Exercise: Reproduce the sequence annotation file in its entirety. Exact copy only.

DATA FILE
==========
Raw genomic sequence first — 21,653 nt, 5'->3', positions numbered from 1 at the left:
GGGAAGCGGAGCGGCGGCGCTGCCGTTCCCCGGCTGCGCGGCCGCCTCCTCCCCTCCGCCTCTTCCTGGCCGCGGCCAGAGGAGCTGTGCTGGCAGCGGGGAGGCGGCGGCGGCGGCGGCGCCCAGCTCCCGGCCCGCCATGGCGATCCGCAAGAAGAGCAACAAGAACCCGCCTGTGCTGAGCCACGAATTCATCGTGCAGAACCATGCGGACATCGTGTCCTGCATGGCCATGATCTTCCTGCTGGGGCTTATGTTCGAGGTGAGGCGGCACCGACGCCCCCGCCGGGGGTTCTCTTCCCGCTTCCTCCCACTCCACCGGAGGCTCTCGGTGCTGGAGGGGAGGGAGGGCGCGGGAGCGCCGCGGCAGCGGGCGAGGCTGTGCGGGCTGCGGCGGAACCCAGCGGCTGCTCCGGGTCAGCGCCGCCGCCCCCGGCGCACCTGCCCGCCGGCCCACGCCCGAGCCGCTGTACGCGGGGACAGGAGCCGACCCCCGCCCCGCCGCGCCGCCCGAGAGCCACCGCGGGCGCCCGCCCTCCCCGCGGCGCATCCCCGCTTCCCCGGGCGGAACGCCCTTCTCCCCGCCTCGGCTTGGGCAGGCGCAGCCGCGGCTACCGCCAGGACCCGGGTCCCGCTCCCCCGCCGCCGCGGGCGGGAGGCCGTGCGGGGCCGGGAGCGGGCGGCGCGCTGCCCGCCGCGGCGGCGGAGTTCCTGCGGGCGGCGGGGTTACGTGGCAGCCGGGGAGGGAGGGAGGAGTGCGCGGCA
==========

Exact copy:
Raw genomic sequence first — 21,653 nt, 5'->3', positions numbered from 1 at the left:
GGGAAGCGGAGCGGCGGCGCTGCCGTTCCCCGGCTGCGCGGCCGCCTCCTCCCCTCCGCCTCTTCCTGGCCGCGGCCAGAGGAGCTGTGCTGGCAGCGGGGAGGCGGCGGCGGCGGCGGCGCCCAGCTCCCGGCCCGCCATGGCGATCCGCAAGAAGAGCAACAAGAACCCGCCTGTGCTGAGCCACGAATTCATCGTGCAGAACCATGCGGACATCGTGTCCTGCATGGCCATGATCTTCCTGCTGGGGCTTATGTTCGAGGTGAGGCGGCACCGACGCCCCCGCCGGGGGTTCTCTTCCCGCTTCCTCCCACTCCACCGGAGGCTCTCGGTGCTGGAGGGGAGGGAGGGCGCGGGAGCGCCGCGGCAGCGGGCGAGGCTGTGCGGGCTGCGGCGGAACCCAGCGGCTGCTCCGGGTCAGCGCCGCCGCCCCCGGCGCACCTGCCCGCCGGCCCACGCCCGAGCCGCTGTACGCGGGGACAGGAGCCGACCCCCGCCCCGCCGCGCCGCCCGAGAGCCACCGCGGGCGCCCGCCCTCCCCGCGGCGCATCCCCGCTTCCCCGGGCGGAACGCCCTTCTCCCCGCCTCGGCTTGGGCAGGCGCAGCCGCGGCTACCGCCAGGACCCGGGTCCCGCTCCCCCGCCGCCGCGGGCGGGAGGCCGTGCGGGGCCGGGAGCGGGCGGCGCGCTGCCCGCCGCGGCGGCGGAGTTCCTGCGGGCGGCGGGGTTACGTGGCAGCCGGGGAGGGAGGGAGGAGTGCGCGGCA